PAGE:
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Security Surrounding Nuclear Football Being Officially Reviewed In Aftermath Of Capitol Siege

Kingston Reif, an expert on nuclear weapons policy at the nonpartisan Arms Control Association, told CNN that if protesters had attacked Pence’s detail and gotten their hands on the football, it would have been a “security breach of almost incomprehensible proportions,” allowing information such as pre-planned nuclear strike options to fall into the wrong hands or be shared with the world. The incident “ought to raise further questions about the rationale for the anachronism that is the football,” Reif added.

A letter written in March by Sean O’Donnell, Acting Inspector General for the DOD, also states that USSTRATCOM was “reportedly unaware that Vice President Pence, his military aide, and the nuclear football were all potentially in danger.” O’Donnell states that Strategic Command only came to understand the seriousness of the security breach several weeks after the Capitol insurrection when security camera footage was played during a Senate impeachment trial. 

O’Donnell’s letter references another occasion on which the safety of the nuclear football was threatened. In 2017, former White House Chief of Staff John Kelly and a member of the U.S. Secret Service got into a physical altercation with Chinese security forces who blocked the individual carrying the football from following the President. You can read more about the bizarre dust-up in this past article of ours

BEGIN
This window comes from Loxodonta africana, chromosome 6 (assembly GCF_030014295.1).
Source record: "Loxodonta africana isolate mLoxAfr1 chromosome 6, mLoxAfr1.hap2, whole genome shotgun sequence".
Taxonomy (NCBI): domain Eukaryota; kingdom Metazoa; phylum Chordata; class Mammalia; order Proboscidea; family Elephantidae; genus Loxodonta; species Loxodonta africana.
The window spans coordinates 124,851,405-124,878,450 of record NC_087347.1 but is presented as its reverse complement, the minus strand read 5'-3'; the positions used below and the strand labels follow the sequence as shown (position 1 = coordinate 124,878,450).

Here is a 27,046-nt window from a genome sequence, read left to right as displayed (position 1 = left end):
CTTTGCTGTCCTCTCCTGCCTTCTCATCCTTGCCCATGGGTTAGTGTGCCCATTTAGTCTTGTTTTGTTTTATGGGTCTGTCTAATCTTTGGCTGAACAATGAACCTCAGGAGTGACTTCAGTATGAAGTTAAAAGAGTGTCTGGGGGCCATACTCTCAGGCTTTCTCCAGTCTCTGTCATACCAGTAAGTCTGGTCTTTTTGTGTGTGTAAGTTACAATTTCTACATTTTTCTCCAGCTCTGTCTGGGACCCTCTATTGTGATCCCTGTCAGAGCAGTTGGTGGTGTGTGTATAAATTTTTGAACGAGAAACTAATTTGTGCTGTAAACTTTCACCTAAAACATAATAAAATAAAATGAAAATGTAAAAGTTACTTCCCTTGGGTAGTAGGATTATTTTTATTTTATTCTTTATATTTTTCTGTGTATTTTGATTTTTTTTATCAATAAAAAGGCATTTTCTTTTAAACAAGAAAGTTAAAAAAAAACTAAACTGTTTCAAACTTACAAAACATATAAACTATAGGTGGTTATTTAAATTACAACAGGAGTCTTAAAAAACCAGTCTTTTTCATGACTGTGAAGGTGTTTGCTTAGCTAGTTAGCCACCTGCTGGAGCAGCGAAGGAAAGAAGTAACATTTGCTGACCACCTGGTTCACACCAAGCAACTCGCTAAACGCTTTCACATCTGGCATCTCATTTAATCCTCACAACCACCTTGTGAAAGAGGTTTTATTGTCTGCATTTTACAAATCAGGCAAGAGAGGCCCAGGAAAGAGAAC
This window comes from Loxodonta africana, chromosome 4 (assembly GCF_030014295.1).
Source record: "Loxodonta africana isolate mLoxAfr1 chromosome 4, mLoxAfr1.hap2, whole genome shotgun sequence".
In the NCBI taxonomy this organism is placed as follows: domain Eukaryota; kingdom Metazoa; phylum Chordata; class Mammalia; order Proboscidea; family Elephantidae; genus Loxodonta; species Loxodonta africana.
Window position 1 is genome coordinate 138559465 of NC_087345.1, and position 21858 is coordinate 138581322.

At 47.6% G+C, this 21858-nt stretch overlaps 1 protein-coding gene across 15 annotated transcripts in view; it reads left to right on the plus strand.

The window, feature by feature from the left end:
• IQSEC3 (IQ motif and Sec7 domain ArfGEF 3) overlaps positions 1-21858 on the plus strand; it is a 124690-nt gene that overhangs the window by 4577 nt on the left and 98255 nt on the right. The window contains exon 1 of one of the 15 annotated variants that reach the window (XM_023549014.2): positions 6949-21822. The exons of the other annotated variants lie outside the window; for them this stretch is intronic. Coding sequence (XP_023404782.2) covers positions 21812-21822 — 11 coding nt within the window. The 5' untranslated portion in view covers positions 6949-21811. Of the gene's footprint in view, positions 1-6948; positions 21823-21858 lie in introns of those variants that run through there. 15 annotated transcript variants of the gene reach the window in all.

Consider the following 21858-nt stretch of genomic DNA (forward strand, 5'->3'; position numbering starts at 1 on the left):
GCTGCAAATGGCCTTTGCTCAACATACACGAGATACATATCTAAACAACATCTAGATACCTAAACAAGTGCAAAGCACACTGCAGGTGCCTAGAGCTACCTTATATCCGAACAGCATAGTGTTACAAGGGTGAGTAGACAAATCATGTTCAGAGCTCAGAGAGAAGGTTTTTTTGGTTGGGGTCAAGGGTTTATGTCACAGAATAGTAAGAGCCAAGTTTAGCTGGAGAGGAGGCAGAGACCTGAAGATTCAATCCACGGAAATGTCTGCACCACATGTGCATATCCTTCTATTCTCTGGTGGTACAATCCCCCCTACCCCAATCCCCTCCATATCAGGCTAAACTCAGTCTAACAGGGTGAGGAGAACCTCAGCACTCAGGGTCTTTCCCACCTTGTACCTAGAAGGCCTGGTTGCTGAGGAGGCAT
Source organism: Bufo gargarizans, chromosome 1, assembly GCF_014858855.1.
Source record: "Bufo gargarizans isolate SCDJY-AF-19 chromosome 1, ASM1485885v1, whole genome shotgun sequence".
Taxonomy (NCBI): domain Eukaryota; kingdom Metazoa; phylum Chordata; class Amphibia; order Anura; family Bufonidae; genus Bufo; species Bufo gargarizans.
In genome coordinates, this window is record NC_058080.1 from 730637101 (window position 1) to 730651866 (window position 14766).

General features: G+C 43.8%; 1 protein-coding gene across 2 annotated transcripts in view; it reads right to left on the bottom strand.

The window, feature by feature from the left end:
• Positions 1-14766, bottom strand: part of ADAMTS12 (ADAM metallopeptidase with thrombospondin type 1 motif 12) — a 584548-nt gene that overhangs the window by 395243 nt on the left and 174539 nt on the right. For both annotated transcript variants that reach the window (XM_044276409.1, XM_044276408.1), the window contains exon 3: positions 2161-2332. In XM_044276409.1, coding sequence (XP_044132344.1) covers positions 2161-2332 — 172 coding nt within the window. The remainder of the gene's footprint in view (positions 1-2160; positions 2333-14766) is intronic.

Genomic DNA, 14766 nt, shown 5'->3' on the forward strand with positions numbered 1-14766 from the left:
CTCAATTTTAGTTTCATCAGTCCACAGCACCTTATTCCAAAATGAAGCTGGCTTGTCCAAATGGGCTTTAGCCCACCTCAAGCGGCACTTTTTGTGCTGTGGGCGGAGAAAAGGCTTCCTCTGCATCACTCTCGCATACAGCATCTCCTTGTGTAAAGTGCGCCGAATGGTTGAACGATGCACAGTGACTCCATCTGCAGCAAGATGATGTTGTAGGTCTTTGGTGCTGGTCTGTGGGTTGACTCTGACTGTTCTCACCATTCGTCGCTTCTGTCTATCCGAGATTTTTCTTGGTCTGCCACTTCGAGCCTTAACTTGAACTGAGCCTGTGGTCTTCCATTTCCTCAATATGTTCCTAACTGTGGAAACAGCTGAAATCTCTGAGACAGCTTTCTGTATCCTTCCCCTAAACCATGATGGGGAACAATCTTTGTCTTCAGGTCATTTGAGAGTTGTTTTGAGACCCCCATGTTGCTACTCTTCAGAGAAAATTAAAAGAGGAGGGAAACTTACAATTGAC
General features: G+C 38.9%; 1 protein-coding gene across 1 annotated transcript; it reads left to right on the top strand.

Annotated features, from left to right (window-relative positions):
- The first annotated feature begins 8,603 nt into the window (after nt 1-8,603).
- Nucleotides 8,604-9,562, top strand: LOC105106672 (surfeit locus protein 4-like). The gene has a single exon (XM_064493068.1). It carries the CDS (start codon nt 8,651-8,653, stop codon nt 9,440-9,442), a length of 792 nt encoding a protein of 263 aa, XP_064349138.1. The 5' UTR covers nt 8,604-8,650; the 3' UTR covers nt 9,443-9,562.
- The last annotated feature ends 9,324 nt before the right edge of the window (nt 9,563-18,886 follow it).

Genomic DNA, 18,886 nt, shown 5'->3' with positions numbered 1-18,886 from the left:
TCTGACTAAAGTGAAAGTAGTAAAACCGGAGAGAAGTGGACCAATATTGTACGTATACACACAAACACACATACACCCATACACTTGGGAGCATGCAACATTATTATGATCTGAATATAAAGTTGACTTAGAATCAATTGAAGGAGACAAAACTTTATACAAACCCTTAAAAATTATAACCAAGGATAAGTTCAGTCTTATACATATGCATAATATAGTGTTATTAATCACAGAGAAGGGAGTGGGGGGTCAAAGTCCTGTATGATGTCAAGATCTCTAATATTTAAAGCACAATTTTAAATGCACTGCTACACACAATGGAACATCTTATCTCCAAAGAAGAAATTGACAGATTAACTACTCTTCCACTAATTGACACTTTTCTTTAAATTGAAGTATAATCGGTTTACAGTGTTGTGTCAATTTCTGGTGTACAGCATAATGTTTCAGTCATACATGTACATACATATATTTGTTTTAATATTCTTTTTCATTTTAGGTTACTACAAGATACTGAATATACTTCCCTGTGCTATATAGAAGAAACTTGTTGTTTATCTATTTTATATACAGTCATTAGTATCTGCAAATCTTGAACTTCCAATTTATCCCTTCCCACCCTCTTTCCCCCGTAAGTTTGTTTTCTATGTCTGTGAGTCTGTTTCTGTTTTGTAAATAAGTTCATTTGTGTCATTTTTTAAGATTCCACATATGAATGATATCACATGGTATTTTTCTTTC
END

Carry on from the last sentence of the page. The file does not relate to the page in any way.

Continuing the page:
“These incidents raise grave national security concerns,” O’Donnell notes. In a separate incident, former President Donald Trump allowed guests at his Mar-A-Lago resort to pose for pictures with the nuclear football, raising questions about who could get close to the satchel.

While the Secret Service Presidential/Vice-Presidential details and counter-assault teams (CAT) could inflect lethal force to protect the football, even with their skill and dedication, an angry mob may not be adequately repelled by such a defense. In this case, things were happening so fast and the space was so crowded, it may not have been possible to put up much of a fight before control of the situation was lost. And it isn’t just about what’s in the case that matters, it is also the symbolic nature of it. It represents the reliability of America’s nuclear deterrent. Losing it would be a major blow to the perception of the deterrent and its ability to be used at a moment’s notice.  

Many of these recent incidents have ignited debate over the nuclear football and, more broadly, the powers the United States President has in terms of ordering nuclear strikes. Some have argued that since the threat of nuclear war isn’t as pressing as it was during the Cold War, the President no longer needs to have such executive authority when it comes to ordering nuclear strikes. As others, like General Michael Hayden, the former director of the CIA, have noted, the system “is designed for speed and decisiveness” and “not designed to debate the decision.” Given the speed of intercontinental ballistic missiles, the U.S. would only have minutes to decide to respond to an incoming nuclear strike, making the football still somewhat of a terrifying necessity, at least without major reform to how these weapons are employed and by who.

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